At a time when companies are forced to pick sides, Zuckerbergs refusal is a choice in itself
It can be hard to remember from this side of a successful foreign intervention in a US presidential election, but in April 2016, Mark Zuckerberg was widely praised when he spoke out however obliquely against Donald Trumps then longshot presidential candidacy.
Im starting to see people and nations turning inward against this idea of a connected world, the Facebook chief executive said in a speech. I hear fearful voices talking about building walls It takes courage to choose hope over fear.
Three and a half years later, another US presidential campaign is well under way and courage is not exactly thick on the ground at Facebooks headquarters in Menlo Park. For the past few weeks, the company has been embroiled in a slow-motion scandal over its inexplicable policies on political misinformation, one that epitomizes the kind of moral cowardice that characterizes Facebooks approach to its political challenges.
The controversy kicked off last month when the Facebook executive Nick Clegg revealed in a speech that politicians are exempt from the companys third-party fact-checking program. The policy drew immediate scrutiny due to the distinctly dystopian context in which the speech was made: just as the president of the United States was actively promoting misinformation on Facebook to smear a political rival and undermine an impeachment inquiry.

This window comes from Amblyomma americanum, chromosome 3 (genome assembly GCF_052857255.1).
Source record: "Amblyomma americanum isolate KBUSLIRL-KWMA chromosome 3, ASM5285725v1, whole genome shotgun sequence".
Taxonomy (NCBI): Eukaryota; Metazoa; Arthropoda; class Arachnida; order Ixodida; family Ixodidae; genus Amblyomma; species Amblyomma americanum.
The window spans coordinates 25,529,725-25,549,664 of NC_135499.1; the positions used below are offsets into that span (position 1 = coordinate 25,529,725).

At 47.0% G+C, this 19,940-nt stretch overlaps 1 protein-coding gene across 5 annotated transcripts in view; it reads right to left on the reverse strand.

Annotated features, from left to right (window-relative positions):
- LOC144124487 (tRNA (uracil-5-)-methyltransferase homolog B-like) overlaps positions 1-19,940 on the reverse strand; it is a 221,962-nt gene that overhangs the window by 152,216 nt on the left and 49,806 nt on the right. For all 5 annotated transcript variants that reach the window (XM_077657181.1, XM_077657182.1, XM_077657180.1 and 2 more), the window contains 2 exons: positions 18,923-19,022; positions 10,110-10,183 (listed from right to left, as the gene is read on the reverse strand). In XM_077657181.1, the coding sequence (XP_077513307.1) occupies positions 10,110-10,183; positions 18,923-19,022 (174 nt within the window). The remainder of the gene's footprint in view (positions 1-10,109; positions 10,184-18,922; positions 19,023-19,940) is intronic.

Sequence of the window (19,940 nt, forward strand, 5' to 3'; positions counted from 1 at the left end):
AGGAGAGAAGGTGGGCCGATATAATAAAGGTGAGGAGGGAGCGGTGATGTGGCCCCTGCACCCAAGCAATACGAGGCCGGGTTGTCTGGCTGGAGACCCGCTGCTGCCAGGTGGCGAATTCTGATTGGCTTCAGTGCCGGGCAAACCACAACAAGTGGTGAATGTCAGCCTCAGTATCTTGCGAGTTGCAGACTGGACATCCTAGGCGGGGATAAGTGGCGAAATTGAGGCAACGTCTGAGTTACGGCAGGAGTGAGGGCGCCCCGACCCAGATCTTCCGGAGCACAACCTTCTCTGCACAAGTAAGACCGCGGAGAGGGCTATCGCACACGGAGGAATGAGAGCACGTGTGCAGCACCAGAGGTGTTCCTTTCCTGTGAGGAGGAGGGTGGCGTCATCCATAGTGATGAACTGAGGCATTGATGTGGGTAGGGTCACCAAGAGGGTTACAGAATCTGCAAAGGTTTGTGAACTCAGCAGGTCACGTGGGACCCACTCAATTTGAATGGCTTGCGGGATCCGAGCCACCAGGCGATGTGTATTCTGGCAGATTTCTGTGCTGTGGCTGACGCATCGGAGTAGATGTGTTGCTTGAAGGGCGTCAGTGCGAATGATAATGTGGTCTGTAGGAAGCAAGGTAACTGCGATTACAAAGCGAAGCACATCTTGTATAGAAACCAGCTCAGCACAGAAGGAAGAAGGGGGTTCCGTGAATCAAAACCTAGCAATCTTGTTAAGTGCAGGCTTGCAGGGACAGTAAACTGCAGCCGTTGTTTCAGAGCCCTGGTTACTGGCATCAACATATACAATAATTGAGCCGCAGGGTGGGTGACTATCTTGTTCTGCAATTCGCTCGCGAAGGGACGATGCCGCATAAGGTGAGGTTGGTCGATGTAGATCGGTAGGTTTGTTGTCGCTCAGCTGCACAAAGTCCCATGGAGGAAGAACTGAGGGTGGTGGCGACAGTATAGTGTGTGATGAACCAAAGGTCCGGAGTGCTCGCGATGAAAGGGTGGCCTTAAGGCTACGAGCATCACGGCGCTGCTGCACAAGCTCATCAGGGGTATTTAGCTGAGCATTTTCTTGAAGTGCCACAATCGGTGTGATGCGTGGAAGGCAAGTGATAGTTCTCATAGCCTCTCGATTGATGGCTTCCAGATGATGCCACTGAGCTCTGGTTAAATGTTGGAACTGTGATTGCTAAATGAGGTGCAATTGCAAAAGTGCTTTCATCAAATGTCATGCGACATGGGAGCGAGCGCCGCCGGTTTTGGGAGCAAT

Trumps Facebook page has launched 5,883 different ads since news of the Ukraine-call whistleblower broke on 18 September, 40% of which mention impeachment, according to a Guardian analysis of the Facebook political ad archive. The Trump campaign has spent between $1.3m and $3.8m promoting the impeachment ads, which had been viewed between 26.5m and 43.9m times, as of Wednesday. (The ad archive reports spending and impression data as a range.)